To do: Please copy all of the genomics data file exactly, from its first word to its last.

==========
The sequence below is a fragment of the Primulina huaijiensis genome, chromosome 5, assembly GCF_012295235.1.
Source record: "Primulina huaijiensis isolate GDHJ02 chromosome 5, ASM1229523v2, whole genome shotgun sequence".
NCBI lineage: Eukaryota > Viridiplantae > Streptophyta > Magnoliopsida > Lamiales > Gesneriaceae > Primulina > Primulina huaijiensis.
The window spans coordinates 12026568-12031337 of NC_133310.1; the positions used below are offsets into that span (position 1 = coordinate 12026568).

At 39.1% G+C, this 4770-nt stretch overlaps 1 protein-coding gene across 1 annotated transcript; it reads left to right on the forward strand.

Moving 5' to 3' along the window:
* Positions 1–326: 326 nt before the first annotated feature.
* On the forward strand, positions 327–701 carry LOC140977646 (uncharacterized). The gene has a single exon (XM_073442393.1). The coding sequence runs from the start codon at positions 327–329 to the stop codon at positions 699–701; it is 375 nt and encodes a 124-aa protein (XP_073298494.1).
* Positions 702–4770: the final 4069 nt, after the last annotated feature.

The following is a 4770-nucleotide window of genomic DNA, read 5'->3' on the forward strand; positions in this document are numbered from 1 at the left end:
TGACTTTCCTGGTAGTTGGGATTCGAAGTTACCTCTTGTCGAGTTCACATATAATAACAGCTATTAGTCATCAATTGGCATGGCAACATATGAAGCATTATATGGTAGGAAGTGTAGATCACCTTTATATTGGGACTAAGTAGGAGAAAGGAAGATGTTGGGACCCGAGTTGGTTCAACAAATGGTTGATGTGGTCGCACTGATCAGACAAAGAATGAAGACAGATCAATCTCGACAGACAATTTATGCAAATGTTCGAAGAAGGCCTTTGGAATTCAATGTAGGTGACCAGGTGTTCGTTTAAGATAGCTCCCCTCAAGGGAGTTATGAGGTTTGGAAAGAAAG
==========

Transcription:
The sequence below is a fragment of the Primulina huaijiensis genome, chromosome 5, assembly GCF_012295235.1.
Source record: "Primulina huaijiensis isolate GDHJ02 chromosome 5, ASM1229523v2, whole genome shotgun sequence".
NCBI lineage: Eukaryota > Viridiplantae > Streptophyta > Magnoliopsida > Lamiales > Gesneriaceae > Primulina > Primulina huaijiensis.
The window spans coordinates 12026568-12031337 of NC_133310.1; the positions used below are offsets into that span (position 1 = coordinate 12026568).

At 39.1% G+C, this 4770-nt stretch overlaps 1 protein-coding gene across 1 annotated transcript; it reads left to right on the forward strand.

Moving 5' to 3' along the window:
* Positions 1–326: 326 nt before the first annotated feature.
* On the forward strand, positions 327–701 carry LOC140977646 (uncharacterized). The gene has a single exon (XM_073442393.1). The coding sequence runs from the start codon at positions 327–329 to the stop codon at positions 699–701; it is 375 nt and encodes a 124-aa protein (XP_073298494.1).
* Positions 702–4770: the final 4069 nt, after the last annotated feature.

The following is a 4770-nucleotide window of genomic DNA, read 5'->3' on the forward strand; positions in this document are numbered from 1 at the left end:
TGACTTTCCTGGTAGTTGGGATTCGAAGTTACCTCTTGTCGAGTTCACATATAATAACAGCTATTAGTCATCAATTGGCATGGCAACATATGAAGCATTATATGGTAGGAAGTGTAGATCACCTTTATATTGGGACTAAGTAGGAGAAAGGAAGATGTTGGGACCCGAGTTGGTTCAACAAATGGTTGATGTGGTCGCACTGATCAGACAAAGAATGAAGACAGATCAATCTCGACAGACAATTTATGCAAATGTTCGAAGAAGGCCTTTGGAATTCAATGTAGGTGACCAGGTGTTCGTTTAAGATAGCTCCCCTCAAGGGAGTTATGAGGTTTGGAAAGAAAG